Monday, November 20, 2006

What Is A Reading Map?

When helping a reader find a "good" book, a librarian will often consider the "appeal" of titles the customer has previously enjoyed. For instance, if the reader loves J.D. Robb's Eve Dallas series, the librarian might recommend other suspenseful novels with a similar setting, tone, pacing, characters or use of language. This process is called Readers' Advisory (or RA for short).

Beth brought my attention to a recent article in Library Journal. In Reading Maps Remake RA (Nov. 1, 2006), Neal Wyatt suggests that librarians add some new techniques to traditional RA services. By helping readers to represent graphically--or map--those things they found intriguing about a book, librarians can make readers aware of a wider selection of titles in the library's collection.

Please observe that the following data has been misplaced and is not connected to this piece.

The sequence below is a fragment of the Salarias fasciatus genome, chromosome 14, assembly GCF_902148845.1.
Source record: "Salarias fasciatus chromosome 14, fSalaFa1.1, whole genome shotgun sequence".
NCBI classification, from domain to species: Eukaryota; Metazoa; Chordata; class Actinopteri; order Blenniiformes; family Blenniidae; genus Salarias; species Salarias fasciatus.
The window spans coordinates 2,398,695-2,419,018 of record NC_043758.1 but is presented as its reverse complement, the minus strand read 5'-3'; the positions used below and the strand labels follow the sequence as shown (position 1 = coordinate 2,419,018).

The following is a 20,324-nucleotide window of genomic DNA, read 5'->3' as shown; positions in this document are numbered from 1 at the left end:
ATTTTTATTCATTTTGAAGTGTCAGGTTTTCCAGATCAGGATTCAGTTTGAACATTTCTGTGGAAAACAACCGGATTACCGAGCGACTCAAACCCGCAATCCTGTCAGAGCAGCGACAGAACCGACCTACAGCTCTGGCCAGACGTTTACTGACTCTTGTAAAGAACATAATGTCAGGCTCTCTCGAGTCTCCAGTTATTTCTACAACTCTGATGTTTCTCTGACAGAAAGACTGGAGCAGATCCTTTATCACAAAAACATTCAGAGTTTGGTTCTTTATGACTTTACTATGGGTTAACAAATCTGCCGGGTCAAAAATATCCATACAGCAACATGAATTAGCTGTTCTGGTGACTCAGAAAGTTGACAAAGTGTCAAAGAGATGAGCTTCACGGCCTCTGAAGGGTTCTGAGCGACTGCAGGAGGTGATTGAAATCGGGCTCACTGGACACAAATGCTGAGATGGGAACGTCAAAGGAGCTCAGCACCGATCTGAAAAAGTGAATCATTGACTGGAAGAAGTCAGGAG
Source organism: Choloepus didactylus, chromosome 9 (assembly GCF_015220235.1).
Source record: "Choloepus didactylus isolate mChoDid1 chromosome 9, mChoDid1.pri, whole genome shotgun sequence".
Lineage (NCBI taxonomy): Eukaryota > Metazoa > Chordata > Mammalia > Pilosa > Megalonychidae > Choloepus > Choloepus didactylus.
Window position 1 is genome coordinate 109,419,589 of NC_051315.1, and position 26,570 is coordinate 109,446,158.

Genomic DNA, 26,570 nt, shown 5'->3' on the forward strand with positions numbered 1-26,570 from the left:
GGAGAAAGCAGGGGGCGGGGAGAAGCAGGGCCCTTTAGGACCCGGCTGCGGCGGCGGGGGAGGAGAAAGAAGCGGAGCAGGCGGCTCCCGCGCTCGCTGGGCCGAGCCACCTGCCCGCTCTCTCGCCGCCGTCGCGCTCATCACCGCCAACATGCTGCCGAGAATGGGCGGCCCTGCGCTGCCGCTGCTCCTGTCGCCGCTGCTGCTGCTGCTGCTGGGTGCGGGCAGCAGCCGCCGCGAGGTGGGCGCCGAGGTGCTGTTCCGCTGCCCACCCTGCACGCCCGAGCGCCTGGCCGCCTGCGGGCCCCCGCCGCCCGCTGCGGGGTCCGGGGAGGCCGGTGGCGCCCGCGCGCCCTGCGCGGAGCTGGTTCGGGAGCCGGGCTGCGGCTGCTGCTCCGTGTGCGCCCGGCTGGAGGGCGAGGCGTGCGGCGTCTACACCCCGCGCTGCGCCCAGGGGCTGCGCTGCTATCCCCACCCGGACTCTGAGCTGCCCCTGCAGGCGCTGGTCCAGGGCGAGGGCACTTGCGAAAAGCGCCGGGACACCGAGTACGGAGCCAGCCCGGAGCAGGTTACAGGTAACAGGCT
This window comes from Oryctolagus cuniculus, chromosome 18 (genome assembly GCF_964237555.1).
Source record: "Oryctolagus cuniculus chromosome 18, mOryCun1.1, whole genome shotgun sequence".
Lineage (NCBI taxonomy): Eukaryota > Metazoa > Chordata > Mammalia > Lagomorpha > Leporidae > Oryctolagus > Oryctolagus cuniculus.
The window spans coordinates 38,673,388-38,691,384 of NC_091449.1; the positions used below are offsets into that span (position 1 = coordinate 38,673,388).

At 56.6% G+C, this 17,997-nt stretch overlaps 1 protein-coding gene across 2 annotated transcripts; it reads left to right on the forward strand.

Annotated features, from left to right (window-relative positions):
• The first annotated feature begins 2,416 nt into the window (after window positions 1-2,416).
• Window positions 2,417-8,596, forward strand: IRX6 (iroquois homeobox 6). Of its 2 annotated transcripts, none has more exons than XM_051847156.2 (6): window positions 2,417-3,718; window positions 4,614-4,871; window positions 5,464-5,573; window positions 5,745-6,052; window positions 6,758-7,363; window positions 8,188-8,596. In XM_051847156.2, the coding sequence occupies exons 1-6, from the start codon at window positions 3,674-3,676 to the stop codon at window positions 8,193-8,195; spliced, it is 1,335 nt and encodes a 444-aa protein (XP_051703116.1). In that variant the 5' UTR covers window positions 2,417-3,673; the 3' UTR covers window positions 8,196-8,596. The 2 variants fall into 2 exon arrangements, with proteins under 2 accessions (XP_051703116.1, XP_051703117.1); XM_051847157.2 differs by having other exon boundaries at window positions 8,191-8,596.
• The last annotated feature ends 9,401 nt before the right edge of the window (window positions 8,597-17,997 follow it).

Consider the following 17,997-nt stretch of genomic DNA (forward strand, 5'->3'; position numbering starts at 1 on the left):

*Update: In response to Beth's comment below, here's a link to a reading map that Neal Wyatt composed for Jonathan Strange & Mr. Norrell by Susanna Clarke. By following the links for "TIME" and "PLACE," you can see a version of the illustration to which Beth refers (p. 41 of the print version).


For Discussion: Beth and I want to know what you think of this article in particular and the process of finding that next great book in general?


Thanks, Beth!

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Comments:
You know the phrase "a picture is worth a thousand words?" Well it's true in this case as well! Ask a librarian to let you see a paper version of this article--the pictures explain reading maps for the visual learner in all of us.
 
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